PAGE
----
Kaela Janine Mehl, 34, has been found guilty of first degree murder in the Sept. 16, 2015 killing of her 18-month-old daughter, Charlotte Cunningham, and sentenced to life in prison with no chance of parole for 25 years.
Mehl killed her daughter by feeding her the sleeping pill zopiclone mixed in yogurt, then smothered her. She also attempted to kill herself.
The four-man, eight-woman jury refused the Victoria woman’s defence that she was not criminally responsible for her actions on account of a mental disorder (NCR-MD). Justice Joyce DeWitt-Van Oosten previously told the jury they could find Mehl guilty of first degree murder, second degree murder, or manslaughter. The jury returned with the final verdict that afternoon, shortly after receiving instructions from the judge on how to address the NCR-MD defence.
Charlotte’s father, Dan Cunningham, said he was satisfied with the outcome of the trial. Now, he added, he can move forward with his life with his girlfriend Jen Fouracres, who is expecting their child in April 2018.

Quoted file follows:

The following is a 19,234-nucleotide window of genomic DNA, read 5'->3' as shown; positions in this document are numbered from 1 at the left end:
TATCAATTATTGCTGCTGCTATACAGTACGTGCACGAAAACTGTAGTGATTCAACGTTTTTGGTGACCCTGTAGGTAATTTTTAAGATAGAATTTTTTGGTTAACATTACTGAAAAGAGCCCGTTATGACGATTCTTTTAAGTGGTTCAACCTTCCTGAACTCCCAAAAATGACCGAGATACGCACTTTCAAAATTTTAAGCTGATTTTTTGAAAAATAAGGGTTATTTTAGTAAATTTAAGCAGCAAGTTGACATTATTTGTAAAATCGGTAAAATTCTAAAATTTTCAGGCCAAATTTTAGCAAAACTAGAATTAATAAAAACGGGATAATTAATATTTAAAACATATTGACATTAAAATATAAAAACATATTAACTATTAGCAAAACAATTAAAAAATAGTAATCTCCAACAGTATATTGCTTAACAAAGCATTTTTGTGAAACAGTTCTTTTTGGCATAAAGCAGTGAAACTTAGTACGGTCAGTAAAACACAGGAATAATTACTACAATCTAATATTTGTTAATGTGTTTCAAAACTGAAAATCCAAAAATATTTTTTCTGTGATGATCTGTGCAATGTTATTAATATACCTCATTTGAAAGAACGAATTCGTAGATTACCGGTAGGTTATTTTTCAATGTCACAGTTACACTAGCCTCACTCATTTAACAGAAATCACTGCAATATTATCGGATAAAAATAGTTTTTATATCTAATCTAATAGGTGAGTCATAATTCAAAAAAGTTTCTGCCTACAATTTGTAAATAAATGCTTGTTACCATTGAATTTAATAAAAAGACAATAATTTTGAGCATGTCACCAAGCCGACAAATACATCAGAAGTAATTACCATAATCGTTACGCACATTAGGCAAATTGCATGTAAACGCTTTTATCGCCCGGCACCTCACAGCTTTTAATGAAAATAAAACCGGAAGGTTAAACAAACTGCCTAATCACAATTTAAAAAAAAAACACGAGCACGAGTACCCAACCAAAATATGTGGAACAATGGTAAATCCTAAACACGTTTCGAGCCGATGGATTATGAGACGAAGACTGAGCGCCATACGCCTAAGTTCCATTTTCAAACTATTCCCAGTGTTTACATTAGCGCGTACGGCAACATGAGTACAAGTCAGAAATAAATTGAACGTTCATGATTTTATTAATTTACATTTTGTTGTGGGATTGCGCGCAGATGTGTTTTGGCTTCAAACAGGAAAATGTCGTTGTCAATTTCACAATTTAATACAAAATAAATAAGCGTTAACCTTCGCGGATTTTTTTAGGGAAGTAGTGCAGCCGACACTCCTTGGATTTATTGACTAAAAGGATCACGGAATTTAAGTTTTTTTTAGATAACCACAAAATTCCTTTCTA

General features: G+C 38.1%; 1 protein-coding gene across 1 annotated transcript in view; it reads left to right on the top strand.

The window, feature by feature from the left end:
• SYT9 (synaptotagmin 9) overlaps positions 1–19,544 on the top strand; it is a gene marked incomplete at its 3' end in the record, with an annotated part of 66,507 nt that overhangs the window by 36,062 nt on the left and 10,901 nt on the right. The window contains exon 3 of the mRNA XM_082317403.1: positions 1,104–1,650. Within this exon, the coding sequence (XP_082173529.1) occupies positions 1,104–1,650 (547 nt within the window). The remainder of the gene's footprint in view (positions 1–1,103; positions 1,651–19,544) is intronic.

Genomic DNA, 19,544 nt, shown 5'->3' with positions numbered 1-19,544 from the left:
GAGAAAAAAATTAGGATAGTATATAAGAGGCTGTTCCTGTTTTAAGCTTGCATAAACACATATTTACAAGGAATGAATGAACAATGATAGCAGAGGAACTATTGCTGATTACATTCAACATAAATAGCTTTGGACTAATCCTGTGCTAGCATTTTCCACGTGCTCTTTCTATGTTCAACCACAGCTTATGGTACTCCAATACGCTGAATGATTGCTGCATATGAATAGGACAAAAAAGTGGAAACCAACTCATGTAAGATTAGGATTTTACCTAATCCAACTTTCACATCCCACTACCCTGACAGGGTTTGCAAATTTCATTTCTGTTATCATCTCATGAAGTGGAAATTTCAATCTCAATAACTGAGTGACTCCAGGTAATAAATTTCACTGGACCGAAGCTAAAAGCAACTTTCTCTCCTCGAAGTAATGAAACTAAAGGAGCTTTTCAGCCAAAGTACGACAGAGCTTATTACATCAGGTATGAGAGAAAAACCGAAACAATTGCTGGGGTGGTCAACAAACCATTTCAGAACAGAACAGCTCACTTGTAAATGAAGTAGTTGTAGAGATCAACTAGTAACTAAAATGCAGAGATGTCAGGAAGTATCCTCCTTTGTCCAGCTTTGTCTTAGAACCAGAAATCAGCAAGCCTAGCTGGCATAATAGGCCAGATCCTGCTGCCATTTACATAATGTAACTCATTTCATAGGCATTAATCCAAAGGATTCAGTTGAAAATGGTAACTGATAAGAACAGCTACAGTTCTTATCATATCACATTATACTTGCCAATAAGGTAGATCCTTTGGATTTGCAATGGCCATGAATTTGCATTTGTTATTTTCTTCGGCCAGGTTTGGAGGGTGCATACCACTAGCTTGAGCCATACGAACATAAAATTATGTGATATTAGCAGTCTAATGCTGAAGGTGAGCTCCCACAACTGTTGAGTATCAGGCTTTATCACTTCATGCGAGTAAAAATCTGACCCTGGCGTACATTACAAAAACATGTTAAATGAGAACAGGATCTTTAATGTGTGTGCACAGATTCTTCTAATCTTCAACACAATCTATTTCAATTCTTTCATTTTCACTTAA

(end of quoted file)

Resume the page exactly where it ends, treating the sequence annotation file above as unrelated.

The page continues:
“There is not a day that goes by that I don’t think of that little girl,” he said, his body trembling.
Cunningham read a victim impact statement after sentencing in a packed courtroom at the Victoria Law Courts. He said his diamond ring made with Charlotte’s ashes, a star named after his daughter, and photos are all he has left of her. He said he felt it was important the statement be read into the court record so he could read it to Mehl. He said he wanted her to know how much he loved his daughter, even though she may think he does not.
“Charlotte Elizabeth Cunningham was my entire world. You took her from me,” he said in the statement. “I loved her from the moment she was conceived to this day.”
Cunningham also said he hopes similar incidents like this can be avoided by improving the family law system to prevent custody battles from ending badly.
Mehl’s defense lawyers issued a statement following the verdict.
“[The] result can’t bring that little girl back,” it said.
“To the extent this may illuminate some of the difficulties associated with an adversarial family law process, Miss Mehl will take some comfort. Of course we will consider the verdict as well as any further options that may remain open to us.”
Read Victoria News’ coverage of the Kaela Mehl murder trial